2. Do your homework. In the age of smartphones, LinkedIn, Twitter, Facebook, the Sports Business Journal and the like, there are so many resources that allow an aspiring sports professional to learn so much about the organizations, people, trends and issues of the day affecting the sports industry. Your career journey starts with being well informed.
3. Network, network, network. Sports, even more than most industries, can be quite provincial and difficult to penetrate. The demand for jobs far outpaces the supply, especially for well-paying more senior positions. As you are educating yourself about the various facets of the industry, make sure you are reaching out to as many industry professionals as you can and looking for every opportunity to gain experience and develop relationships with people doing the kind of work you aspire to do.”
Greg O'Dell, President and Chief Executive Officer, Events DC
Education: Bachelor's Degree - Wofford College, 1992
Responsibilities: Events DC is the official convention and sports authority for Washington, DC. As president and CEO, O’Dell oversees Events DC’s three lines of business: conventions and meetings, sports and entertainment and creative services. Events DC owns and operates some of the most iconic venues in the nation’s capital, including the Walter E. Washington Convention Center, Carnegie Library at. Mt. Vernon Square, the 190-acre RFK Stadium-Armory Campus, Nationals Park, the Gateway DC events pavilion, R.I.S.E. Demonstration Center and the Entertainment and Sports Arena. His primary responsibilities include oversight of the development and promotion of hospitality, athletic, entertainment and cultural events that generate economic and community benefits for the residents and businesses of the District of Columbia.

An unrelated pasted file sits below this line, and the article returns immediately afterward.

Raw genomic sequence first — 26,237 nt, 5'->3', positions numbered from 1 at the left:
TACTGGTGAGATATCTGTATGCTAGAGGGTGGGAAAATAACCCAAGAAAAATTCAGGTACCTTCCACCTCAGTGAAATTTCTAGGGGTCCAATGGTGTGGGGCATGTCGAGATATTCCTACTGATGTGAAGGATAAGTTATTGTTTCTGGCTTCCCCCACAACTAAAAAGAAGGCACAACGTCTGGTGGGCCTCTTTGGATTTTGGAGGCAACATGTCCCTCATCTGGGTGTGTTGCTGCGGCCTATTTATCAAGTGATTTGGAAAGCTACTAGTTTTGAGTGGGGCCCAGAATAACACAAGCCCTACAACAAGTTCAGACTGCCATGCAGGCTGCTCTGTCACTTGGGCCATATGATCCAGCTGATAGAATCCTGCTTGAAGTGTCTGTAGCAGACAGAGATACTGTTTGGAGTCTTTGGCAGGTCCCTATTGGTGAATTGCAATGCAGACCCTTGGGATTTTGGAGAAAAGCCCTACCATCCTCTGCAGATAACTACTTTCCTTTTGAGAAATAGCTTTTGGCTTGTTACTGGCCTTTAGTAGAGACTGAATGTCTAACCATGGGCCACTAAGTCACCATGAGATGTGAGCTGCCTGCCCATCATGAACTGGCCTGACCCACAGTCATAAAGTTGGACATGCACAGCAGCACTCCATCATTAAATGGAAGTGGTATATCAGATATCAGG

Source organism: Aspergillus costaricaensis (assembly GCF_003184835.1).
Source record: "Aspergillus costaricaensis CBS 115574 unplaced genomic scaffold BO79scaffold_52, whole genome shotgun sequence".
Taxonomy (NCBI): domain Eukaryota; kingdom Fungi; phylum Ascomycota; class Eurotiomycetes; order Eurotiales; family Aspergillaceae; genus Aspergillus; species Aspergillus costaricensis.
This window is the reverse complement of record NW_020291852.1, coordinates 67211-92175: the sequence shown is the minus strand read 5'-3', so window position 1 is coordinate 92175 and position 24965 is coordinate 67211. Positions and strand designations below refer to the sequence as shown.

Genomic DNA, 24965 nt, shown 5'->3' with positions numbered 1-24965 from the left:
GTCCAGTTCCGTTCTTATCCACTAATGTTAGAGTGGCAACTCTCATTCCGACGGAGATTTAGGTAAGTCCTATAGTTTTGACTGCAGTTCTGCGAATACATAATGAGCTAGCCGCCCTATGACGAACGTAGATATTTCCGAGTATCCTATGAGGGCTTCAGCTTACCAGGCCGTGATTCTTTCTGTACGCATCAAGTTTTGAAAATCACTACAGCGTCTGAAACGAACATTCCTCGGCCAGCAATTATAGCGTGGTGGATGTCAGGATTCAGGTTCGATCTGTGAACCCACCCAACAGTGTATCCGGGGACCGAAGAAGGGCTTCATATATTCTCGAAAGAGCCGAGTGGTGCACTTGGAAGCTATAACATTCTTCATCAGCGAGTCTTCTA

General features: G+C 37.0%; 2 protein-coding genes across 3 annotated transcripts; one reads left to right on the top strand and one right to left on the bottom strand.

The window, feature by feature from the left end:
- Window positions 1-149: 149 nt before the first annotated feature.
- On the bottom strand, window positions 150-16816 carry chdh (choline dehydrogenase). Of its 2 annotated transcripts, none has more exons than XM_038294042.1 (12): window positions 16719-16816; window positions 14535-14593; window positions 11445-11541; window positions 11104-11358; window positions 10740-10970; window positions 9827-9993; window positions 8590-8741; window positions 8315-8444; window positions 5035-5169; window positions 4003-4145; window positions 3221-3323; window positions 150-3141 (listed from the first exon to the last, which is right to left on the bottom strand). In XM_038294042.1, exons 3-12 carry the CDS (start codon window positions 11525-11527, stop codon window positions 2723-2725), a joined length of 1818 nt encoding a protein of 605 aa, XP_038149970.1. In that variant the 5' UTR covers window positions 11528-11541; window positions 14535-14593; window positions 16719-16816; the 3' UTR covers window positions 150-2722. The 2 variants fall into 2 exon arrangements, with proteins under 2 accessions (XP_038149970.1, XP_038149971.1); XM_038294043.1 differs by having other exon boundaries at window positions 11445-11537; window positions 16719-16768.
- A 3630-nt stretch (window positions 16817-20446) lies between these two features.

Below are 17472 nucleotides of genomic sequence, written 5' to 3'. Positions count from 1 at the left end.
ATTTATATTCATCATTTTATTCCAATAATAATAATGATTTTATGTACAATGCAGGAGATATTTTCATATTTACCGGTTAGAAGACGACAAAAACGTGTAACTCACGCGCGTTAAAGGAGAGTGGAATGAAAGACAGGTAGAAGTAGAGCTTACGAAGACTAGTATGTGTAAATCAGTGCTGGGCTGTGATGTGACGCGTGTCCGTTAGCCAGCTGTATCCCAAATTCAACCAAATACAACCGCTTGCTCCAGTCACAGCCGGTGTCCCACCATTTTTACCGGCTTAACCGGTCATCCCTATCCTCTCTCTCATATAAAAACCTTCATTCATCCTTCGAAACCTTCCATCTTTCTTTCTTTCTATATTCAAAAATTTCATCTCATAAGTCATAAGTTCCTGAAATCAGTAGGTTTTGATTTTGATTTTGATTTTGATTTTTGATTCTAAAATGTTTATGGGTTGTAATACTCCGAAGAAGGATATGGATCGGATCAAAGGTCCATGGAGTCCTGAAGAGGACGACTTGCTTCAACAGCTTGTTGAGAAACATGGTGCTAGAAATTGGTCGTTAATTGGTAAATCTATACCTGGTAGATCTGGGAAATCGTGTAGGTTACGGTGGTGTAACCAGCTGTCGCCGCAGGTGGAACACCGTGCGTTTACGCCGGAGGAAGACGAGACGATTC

Career advice he'd give students planning a career in sports: "1. Teamwork! What you are learning on the court is transferrable to the boardroom. 2. Love what you do, do what you love."
Lee Reed, Francis X. Rienzo Director of Intercollegiate Athletics at Georgetown University
Bachelor’s Degree - University of New Mexico, 1992
Master’s Degree - University of New Mexico, 1994
Responsibilities: Oversees all 30 intercollegiate teams at Georgetown University having been in this role since 2010 with the philosophy "Georgetown Athletics is STUDENT-ATHLETE centered, COACH driven, and ADMINISTRATOR assisted."
Career advice he’d give students planning a career in sports: "I would tell someone looking to start a career in sports to first know that loving sports and working in sports are two very different things. Sports is not a 9-5 career, you have to be willing to work extremely long hours. You should also know your WHY and be strategic in what your postgraduate degree is in since the focus today is much more on business and law. I recommend you get involved in athletics as early as possible via internships or volunteering when you are an undergraduate. Overall, you must exhibit integrity in all that you do, have fun and be patient as you work your way up the career ladder."
John Thompson III, Vice President of Player Development and Engagement, Monumental Basketball